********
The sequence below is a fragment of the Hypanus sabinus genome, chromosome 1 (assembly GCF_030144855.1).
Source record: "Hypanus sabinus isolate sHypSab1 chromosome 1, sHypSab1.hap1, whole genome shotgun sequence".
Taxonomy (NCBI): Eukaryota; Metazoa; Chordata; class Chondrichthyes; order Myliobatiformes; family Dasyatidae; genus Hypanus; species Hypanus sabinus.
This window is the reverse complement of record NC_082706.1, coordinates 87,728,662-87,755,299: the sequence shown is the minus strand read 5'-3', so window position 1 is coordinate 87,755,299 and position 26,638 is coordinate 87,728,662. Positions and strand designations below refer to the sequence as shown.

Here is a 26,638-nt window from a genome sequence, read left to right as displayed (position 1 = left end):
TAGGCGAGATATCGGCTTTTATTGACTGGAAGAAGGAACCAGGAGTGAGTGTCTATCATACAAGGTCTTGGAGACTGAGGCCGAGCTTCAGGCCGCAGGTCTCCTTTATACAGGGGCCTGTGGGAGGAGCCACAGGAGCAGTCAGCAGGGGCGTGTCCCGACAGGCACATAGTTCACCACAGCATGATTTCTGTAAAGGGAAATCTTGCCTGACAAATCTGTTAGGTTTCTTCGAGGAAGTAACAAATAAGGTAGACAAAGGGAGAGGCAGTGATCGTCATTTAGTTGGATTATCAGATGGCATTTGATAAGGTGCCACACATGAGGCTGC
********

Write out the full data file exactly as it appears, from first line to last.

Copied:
The sequence below is a fragment of the Hypanus sabinus genome, chromosome 1 (assembly GCF_030144855.1).
Source record: "Hypanus sabinus isolate sHypSab1 chromosome 1, sHypSab1.hap1, whole genome shotgun sequence".
Taxonomy (NCBI): Eukaryota; Metazoa; Chordata; class Chondrichthyes; order Myliobatiformes; family Dasyatidae; genus Hypanus; species Hypanus sabinus.
This window is the reverse complement of record NC_082706.1, coordinates 87,728,662-87,755,299: the sequence shown is the minus strand read 5'-3', so window position 1 is coordinate 87,755,299 and position 26,638 is coordinate 87,728,662. Positions and strand designations below refer to the sequence as shown.

Here is a 26,638-nt window from a genome sequence, read left to right as displayed (position 1 = left end):
TAGGCGAGATATCGGCTTTTATTGACTGGAAGAAGGAACCAGGAGTGAGTGTCTATCATACAAGGTCTTGGAGACTGAGGCCGAGCTTCAGGCCGCAGGTCTCCTTTATACAGGGGCCTGTGGGAGGAGCCACAGGAGCAGTCAGCAGGGGCGTGTCCCGACAGGCACATAGTTCACCACAGCATGATTTCTGTAAAGGGAAATCTTGCCTGACAAATCTGTTAGGTTTCTTCGAGGAAGTAACAAATAAGGTAGACAAAGGGAGAGGCAGTGATCGTCATTTAGTTGGATTATCAGATGGCATTTGATAAGGTGCCACACATGAGGCTGC